The GMC Hummer EV is having a number of small issues but only one, a taillight problem, justified a full-fledged recall. The other had to do with electrical parts that don't like the water, as they tend to do. Now, the 9,000-pound truck has run into another issue with the elements: its removable roof panels are leaking, and GMC has reportedly issued a Customer Satisfaction Program to address it.
We know this thanks to 2022 Hummer EV owners on the HummerChat forum and another owner on YouTube. The nature of the leaks seems varied, but the bottom line is that the roof seals on some of the trucks around parts called the I-Bars are allegedly faulty. They allow water to collect and spill into the interior when a panel is removed, or they don't seal properly at all. The Drive could not access the CSP—which isn't quite a recall—but owners report dealers are already fixing the issue with new parts.
Above, you can see just how much water can get into the truck because of the issue. It's a fair amount. Other owners report small drips getting in during heavy rain. Some report no issues at all over thousands of miles of use.
As previously mentioned, the Hummer EV has had at least one other moisture-related issue despite being able to ford almost three feet of water. Drips were entering the vehicle's electrical systems through a poorly sealed A-pillar area. Likewise, an electrical connector on the battery needed some more sealing as well. Both of these issues were not considered safety-related, however, so they were addressed with another CSP as opposed to a recall.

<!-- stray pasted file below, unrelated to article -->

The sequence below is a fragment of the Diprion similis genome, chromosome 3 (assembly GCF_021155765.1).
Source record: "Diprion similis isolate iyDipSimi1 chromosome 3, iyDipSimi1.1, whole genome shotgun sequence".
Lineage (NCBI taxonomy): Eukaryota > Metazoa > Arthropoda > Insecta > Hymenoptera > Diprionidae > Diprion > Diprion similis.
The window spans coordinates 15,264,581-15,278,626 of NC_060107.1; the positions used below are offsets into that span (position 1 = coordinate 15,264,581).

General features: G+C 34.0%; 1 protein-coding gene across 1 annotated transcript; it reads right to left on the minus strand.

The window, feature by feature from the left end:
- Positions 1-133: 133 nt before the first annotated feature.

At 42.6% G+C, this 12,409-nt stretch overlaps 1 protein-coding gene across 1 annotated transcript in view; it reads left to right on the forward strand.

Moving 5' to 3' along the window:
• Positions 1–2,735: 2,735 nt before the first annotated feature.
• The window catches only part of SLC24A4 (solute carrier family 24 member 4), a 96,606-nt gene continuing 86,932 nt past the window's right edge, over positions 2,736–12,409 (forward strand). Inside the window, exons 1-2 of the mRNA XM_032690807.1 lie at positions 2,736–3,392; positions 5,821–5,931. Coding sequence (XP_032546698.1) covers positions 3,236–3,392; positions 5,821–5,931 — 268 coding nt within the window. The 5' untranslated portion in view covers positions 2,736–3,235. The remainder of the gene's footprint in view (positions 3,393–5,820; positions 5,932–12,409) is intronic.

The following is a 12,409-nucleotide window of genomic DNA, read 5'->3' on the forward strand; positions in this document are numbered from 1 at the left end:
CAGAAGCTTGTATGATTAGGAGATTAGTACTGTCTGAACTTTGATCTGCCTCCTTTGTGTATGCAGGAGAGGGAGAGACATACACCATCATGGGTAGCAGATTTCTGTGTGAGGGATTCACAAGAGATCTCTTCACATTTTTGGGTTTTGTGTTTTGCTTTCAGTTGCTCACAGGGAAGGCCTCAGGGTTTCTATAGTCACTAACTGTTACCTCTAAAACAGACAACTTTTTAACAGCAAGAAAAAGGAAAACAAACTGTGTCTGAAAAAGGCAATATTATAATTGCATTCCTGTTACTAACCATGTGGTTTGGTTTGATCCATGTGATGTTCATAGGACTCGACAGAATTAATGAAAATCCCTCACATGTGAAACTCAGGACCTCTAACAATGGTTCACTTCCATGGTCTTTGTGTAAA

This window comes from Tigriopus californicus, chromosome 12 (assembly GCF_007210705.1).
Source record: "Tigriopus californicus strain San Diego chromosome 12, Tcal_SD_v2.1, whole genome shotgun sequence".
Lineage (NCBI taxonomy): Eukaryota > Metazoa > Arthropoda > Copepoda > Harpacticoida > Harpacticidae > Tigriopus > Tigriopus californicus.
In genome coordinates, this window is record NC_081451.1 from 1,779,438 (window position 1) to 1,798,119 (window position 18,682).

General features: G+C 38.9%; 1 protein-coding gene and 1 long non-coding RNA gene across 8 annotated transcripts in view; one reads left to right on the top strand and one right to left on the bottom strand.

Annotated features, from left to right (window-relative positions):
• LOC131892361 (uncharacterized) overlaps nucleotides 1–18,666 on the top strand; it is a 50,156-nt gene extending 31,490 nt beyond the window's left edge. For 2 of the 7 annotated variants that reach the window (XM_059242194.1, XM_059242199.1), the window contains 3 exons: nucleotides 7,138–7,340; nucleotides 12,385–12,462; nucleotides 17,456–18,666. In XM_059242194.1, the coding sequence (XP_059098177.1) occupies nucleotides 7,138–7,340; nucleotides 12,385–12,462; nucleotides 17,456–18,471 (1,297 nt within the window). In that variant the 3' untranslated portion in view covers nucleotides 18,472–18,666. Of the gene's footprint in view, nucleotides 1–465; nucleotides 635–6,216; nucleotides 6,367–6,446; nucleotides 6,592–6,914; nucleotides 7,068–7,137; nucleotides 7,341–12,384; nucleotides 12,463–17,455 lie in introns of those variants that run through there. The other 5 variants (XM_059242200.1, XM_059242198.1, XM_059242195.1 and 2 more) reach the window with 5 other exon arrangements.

It's worth noting that lots of cars with removal roof panels like this tend to leak. T-tops, two-piece roof panels found on some American cars in the 1970s and 1980s, were notorious for leaking as the rubber seals aged. It's a problem that's apparently hard to solve, even in 2022, as owners of vehicles with multi-part removable roofs like the Jeep Wrangler have reported similar issues over the years.
As such, it's unclear if these issues are a result of the Hummer EV's lightning development speed, spotty quality control, or just the teething issues of a brand-new product dealing with a problem that's vexed automakers for decades. Until then, maybe get a dumpster full of rice to park it in.
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